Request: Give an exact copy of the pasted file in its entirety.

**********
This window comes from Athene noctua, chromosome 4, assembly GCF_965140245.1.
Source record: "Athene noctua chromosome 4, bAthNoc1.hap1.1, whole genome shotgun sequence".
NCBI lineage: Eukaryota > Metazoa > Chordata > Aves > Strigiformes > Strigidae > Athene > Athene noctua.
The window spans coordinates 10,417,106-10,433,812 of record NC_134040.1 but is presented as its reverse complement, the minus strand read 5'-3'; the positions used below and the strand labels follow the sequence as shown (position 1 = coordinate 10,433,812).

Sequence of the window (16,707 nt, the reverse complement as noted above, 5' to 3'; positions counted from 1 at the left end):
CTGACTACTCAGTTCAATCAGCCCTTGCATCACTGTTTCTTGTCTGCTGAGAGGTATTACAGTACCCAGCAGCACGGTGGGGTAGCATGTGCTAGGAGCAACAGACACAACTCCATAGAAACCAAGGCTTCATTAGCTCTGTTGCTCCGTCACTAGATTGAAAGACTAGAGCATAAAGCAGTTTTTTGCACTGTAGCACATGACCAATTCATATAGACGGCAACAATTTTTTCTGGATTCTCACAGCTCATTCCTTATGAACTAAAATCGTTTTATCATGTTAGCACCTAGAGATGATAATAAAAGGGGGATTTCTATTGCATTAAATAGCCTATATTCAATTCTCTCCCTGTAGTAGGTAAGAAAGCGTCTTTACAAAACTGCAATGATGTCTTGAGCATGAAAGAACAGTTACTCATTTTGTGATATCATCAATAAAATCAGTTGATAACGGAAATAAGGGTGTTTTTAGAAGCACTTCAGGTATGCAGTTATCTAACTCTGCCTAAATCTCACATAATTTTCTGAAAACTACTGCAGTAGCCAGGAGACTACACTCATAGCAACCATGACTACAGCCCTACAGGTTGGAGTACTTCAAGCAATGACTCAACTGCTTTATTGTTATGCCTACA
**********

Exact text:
This window comes from Athene noctua, chromosome 4, assembly GCF_965140245.1.
Source record: "Athene noctua chromosome 4, bAthNoc1.hap1.1, whole genome shotgun sequence".
NCBI lineage: Eukaryota > Metazoa > Chordata > Aves > Strigiformes > Strigidae > Athene > Athene noctua.
The window spans coordinates 10,417,106-10,433,812 of record NC_134040.1 but is presented as its reverse complement, the minus strand read 5'-3'; the positions used below and the strand labels follow the sequence as shown (position 1 = coordinate 10,433,812).

Sequence of the window (16,707 nt, the reverse complement as noted above, 5' to 3'; positions counted from 1 at the left end):
CTGACTACTCAGTTCAATCAGCCCTTGCATCACTGTTTCTTGTCTGCTGAGAGGTATTACAGTACCCAGCAGCACGGTGGGGTAGCATGTGCTAGGAGCAACAGACACAACTCCATAGAAACCAAGGCTTCATTAGCTCTGTTGCTCCGTCACTAGATTGAAAGACTAGAGCATAAAGCAGTTTTTTGCACTGTAGCACATGACCAATTCATATAGACGGCAACAATTTTTTCTGGATTCTCACAGCTCATTCCTTATGAACTAAAATCGTTTTATCATGTTAGCACCTAGAGATGATAATAAAAGGGGGATTTCTATTGCATTAAATAGCCTATATTCAATTCTCTCCCTGTAGTAGGTAAGAAAGCGTCTTTACAAAACTGCAATGATGTCTTGAGCATGAAAGAACAGTTACTCATTTTGTGATATCATCAATAAAATCAGTTGATAACGGAAATAAGGGTGTTTTTAGAAGCACTTCAGGTATGCAGTTATCTAACTCTGCCTAAATCTCACATAATTTTCTGAAAACTACTGCAGTAGCCAGGAGACTACACTCATAGCAACCATGACTACAGCCCTACAGGTTGGAGTACTTCAAGCAATGACTCAACTGCTTTATTGTTATGCCTACA